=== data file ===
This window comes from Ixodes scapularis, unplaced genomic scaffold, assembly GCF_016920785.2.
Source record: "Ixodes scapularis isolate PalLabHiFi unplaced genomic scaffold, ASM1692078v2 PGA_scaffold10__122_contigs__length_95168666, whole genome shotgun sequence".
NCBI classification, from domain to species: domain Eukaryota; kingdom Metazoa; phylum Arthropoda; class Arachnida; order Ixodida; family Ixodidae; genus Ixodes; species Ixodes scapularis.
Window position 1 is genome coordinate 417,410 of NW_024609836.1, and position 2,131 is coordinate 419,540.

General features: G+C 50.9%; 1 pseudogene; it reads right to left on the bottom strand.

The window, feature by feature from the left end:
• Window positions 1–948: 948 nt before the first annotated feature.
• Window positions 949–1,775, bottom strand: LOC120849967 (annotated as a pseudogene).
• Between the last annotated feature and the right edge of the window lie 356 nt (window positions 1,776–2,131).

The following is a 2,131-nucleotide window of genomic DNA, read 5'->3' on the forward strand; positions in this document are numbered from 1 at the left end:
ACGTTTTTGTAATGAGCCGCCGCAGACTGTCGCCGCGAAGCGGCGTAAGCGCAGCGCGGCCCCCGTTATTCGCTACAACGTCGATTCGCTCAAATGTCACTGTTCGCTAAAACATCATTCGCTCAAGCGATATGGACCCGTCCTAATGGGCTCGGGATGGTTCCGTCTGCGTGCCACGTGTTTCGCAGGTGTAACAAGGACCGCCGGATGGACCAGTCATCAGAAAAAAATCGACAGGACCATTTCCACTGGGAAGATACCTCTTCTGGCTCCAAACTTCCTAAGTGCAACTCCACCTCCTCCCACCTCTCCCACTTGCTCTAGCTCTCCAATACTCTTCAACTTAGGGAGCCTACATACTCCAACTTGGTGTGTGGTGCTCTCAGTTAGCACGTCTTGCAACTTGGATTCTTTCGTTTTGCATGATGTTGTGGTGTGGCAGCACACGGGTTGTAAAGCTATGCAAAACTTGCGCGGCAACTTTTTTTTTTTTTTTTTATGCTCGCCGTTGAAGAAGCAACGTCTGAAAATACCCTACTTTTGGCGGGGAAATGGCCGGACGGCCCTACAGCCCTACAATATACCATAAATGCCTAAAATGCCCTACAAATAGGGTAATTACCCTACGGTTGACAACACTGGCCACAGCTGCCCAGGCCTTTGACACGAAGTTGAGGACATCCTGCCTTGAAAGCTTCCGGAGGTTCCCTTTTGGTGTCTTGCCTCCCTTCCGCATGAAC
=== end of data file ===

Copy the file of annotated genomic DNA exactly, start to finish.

This window comes from Ixodes scapularis, unplaced genomic scaffold, assembly GCF_016920785.2.
Source record: "Ixodes scapularis isolate PalLabHiFi unplaced genomic scaffold, ASM1692078v2 PGA_scaffold10__122_contigs__length_95168666, whole genome shotgun sequence".
NCBI classification, from domain to species: domain Eukaryota; kingdom Metazoa; phylum Arthropoda; class Arachnida; order Ixodida; family Ixodidae; genus Ixodes; species Ixodes scapularis.
Window position 1 is genome coordinate 417,410 of NW_024609836.1, and position 2,131 is coordinate 419,540.

General features: G+C 50.9%; 1 pseudogene; it reads right to left on the bottom strand.

The window, feature by feature from the left end:
• Window positions 1–948: 948 nt before the first annotated feature.
• Window positions 949–1,775, bottom strand: LOC120849967 (annotated as a pseudogene).
• Between the last annotated feature and the right edge of the window lie 356 nt (window positions 1,776–2,131).

The following is a 2,131-nucleotide window of genomic DNA, read 5'->3' on the forward strand; positions in this document are numbered from 1 at the left end:
ACGTTTTTGTAATGAGCCGCCGCAGACTGTCGCCGCGAAGCGGCGTAAGCGCAGCGCGGCCCCCGTTATTCGCTACAACGTCGATTCGCTCAAATGTCACTGTTCGCTAAAACATCATTCGCTCAAGCGATATGGACCCGTCCTAATGGGCTCGGGATGGTTCCGTCTGCGTGCCACGTGTTTCGCAGGTGTAACAAGGACCGCCGGATGGACCAGTCATCAGAAAAAAATCGACAGGACCATTTCCACTGGGAAGATACCTCTTCTGGCTCCAAACTTCCTAAGTGCAACTCCACCTCCTCCCACCTCTCCCACTTGCTCTAGCTCTCCAATACTCTTCAACTTAGGGAGCCTACATACTCCAACTTGGTGTGTGGTGCTCTCAGTTAGCACGTCTTGCAACTTGGATTCTTTCGTTTTGCATGATGTTGTGGTGTGGCAGCACACGGGTTGTAAAGCTATGCAAAACTTGCGCGGCAACTTTTTTTTTTTTTTTTTATGCTCGCCGTTGAAGAAGCAACGTCTGAAAATACCCTACTTTTGGCGGGGAAATGGCCGGACGGCCCTACAGCCCTACAATATACCATAAATGCCTAAAATGCCCTACAAATAGGGTAATTACCCTACGGTTGACAACACTGGCCACAGCTGCCCAGGCCTTTGACACGAAGTTGAGGACATCCTGCCTTGAAAGCTTCCGGAGGTTCCCTTTTGGTGTCTTGCCTCCCTTCCGCATGAAC